On International Day of the Girl Child, the Girl Scouts are giving $110,000 in scholarships to 10 Gold Award Girl Scouts who created innovations in menstrual health, STEM, human rights and mental health
These girls are going for the gold.
To celebrate the International Day of the Girl Child — a day that addresses the challenges that girls face and promotes empowerment — the Girl Scouts of the USA is unveiling this year’s roster of National Gold Award-winning individuals, the highest achievement a Girl Scout can earn. These leading young women have tackled pressing issues facing our country including: mental health education, human rights, girl’s interest in STEM and menstrual health resources.
One relentless young activist on the roster is Sarah Mercado from Troop #482 in Texas who set out to combat the statistic that girls can miss up to 20% of school a year during their periods due to the high cost or lack of menstrual products like sanitary pads. She traveled to rural Bolivia to organize workshops that taught girls, families and teachers how to sew washable pads.
“I wanted to go to actual communities and teach them how to make these washable menstrual pads as a sustainable solution,” Mercado 19, told Moneyish.
Managing periods is a major challenge for women around the world considering 2.3 billion people lack basic sanitation services, and just 27% of the population has hand washing facilities with water and soap at home.
Sarah visited cities like Santa Cruz de la Sierra in partnership with the Save the Children Fund, a non-profit that supports kids in developing countries, to work with homeless and underprivileged teens in workshops where she demonstrated how to repurpose absorbent materials, like a nylon umbrella top cut up and sewn into the waterproof bottom layer to make a pad. She also used flannel, cotton, fabric and snap buttons. To break the ice, she showed a YouTube video of called “The Beauty of Red,” which highlights a taboo-free way to talk about periods. She also stressed the importance of inviting fathers and brothers to participate in the workshop to destigmatize the conversation too.
“Progress is impossible unless both sides of the table come together,” Mercado said, adding: “That’s why I invited brothers and fathers. To normalize it.”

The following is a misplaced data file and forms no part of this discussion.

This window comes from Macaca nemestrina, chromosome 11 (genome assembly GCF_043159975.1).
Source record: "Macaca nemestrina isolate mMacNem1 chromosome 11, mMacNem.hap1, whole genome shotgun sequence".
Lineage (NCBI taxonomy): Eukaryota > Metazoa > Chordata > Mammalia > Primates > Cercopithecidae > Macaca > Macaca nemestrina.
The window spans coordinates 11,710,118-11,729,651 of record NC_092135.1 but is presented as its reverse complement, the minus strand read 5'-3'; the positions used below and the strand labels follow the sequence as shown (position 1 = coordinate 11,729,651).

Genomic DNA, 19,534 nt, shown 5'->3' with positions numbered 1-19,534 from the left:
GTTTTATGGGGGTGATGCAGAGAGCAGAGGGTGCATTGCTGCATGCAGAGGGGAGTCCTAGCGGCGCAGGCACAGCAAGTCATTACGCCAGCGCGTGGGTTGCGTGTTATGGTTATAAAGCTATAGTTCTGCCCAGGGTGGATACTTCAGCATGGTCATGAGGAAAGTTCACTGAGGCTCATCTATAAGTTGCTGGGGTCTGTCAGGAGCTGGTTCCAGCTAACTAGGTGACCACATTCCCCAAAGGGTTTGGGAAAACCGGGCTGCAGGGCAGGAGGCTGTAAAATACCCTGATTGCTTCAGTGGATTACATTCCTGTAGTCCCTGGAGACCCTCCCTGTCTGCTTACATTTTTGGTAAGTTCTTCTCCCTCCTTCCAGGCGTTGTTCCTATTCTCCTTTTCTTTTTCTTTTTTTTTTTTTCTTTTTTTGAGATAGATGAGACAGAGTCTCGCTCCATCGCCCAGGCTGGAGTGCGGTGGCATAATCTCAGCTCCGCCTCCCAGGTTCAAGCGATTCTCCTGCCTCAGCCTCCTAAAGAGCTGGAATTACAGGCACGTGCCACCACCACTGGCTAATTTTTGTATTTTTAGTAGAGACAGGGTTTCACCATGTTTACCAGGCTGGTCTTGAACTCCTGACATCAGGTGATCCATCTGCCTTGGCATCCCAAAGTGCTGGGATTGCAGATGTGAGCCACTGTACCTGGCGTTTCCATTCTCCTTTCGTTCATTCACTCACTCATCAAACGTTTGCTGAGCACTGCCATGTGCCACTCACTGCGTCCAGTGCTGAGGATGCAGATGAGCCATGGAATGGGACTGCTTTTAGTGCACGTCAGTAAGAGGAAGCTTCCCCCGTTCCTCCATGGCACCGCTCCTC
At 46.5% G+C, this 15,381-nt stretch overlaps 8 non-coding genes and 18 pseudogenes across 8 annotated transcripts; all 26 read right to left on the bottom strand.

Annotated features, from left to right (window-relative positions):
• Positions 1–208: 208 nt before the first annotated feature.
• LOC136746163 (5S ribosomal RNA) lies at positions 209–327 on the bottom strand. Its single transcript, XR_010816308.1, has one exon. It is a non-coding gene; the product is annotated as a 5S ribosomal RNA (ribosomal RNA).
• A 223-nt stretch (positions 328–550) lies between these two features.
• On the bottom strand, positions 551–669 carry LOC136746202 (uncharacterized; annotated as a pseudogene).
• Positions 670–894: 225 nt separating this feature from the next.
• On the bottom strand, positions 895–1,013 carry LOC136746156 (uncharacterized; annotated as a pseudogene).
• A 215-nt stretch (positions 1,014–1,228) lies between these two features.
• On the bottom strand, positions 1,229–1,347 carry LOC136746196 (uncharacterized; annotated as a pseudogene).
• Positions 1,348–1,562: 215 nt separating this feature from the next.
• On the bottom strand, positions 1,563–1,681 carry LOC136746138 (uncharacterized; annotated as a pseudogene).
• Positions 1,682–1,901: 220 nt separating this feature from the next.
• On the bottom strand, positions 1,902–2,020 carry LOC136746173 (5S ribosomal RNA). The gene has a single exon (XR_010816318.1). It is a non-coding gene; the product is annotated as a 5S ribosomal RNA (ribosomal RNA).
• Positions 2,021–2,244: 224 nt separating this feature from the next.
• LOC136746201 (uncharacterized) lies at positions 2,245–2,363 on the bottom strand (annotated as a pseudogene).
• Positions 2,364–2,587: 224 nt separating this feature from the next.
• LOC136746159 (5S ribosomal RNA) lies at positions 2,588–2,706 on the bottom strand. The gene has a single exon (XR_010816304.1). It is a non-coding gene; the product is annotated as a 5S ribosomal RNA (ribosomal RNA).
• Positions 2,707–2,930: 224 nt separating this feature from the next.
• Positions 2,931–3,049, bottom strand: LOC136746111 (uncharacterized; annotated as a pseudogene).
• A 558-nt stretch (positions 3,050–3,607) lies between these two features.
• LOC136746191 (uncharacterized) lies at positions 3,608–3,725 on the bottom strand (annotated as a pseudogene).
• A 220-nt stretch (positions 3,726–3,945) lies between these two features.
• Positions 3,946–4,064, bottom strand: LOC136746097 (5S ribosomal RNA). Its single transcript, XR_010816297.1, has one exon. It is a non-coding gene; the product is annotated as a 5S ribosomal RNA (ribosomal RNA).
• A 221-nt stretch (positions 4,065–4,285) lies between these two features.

Women are often made to feel embarrassed or ashamed about their monthly menstrual cycles. Forty percent of women have experienced period-shaming, with one in five being targeted by comments from male friends, according to research. What’s more, 58% of women have felt a sense of embarrassment simply because they were on their period.
Other Girl Scout Gold Award recipients this year include Sakshi, from Northern California, who worked with Amnesty International and Girls Learn International to learn more about gender-based violence. She was motivated to combat issues of human trafficking and child marriage and created Project GREET (Girl Rights: Engage, Empower, Train) to distribute documentary films and a training curriculum to educate people. And Selina, from Atlanta worked hard to champion for girls interested in STEM by developing free workshops like coding seminars to promote girls’ education and innovation in science and technology. Her events reached more than 7,000 girls aged 10 to 13 and she created a STEM toolkit for elementary educators in six languages.
“With their incredible aspirations, innovative problem solving, and risk-taking spirit, these girls are exactly the kind of employees 21st-century companies are looking for,” said GSUSA CEO Sylvia Acevedo in a statement. “They are well on their way to becoming the business leaders, activists, scientists, entrepreneurs, policymakers, and artists who will build our collective future.”
There are 2.6 million Girl Scouts today and studies show that participating in Girl Scouts and earning the Gold Award — the equivalent of a Boy Scout’s Eagle Award — are linked to developing crucial leadership skills and advanced awards and achievements. What’s more, Girl Scouts are more than twice as likely than other girls to identify and solve problems in their communities.
The National Gold Award recipients will get a combined $110,000 in college scholarships from the Susan Bulkeley Butler Institute for the Development of Women Leaders; a combined $50,000 in college scholarships from the Kappa Delta Foundation; and a combined $50,000 in college scholarships from Arconic Foundation.”
Check out the full list of winners here .
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